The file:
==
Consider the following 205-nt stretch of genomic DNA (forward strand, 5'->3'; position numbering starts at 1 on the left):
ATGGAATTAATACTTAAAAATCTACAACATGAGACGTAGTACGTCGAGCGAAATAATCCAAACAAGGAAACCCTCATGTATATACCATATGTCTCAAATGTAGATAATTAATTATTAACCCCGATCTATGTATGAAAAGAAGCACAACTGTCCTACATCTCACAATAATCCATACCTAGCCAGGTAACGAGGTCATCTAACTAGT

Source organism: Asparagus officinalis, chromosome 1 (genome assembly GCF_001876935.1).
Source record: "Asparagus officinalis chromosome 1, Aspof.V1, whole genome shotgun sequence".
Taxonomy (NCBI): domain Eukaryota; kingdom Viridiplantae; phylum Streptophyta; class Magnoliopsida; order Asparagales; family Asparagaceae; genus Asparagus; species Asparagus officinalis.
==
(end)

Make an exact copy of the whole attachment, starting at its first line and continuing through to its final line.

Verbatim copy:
Consider the following 205-nt stretch of genomic DNA (forward strand, 5'->3'; position numbering starts at 1 on the left):
ATGGAATTAATACTTAAAAATCTACAACATGAGACGTAGTACGTCGAGCGAAATAATCCAAACAAGGAAACCCTCATGTATATACCATATGTCTCAAATGTAGATAATTAATTATTAACCCCGATCTATGTATGAAAAGAAGCACAACTGTCCTACATCTCACAATAATCCATACCTAGCCAGGTAACGAGGTCATCTAACTAGT

Source organism: Asparagus officinalis, chromosome 1 (genome assembly GCF_001876935.1).
Source record: "Asparagus officinalis chromosome 1, Aspof.V1, whole genome shotgun sequence".
Taxonomy (NCBI): domain Eukaryota; kingdom Viridiplantae; phylum Streptophyta; class Magnoliopsida; order Asparagales; family Asparagaceae; genus Asparagus; species Asparagus officinalis.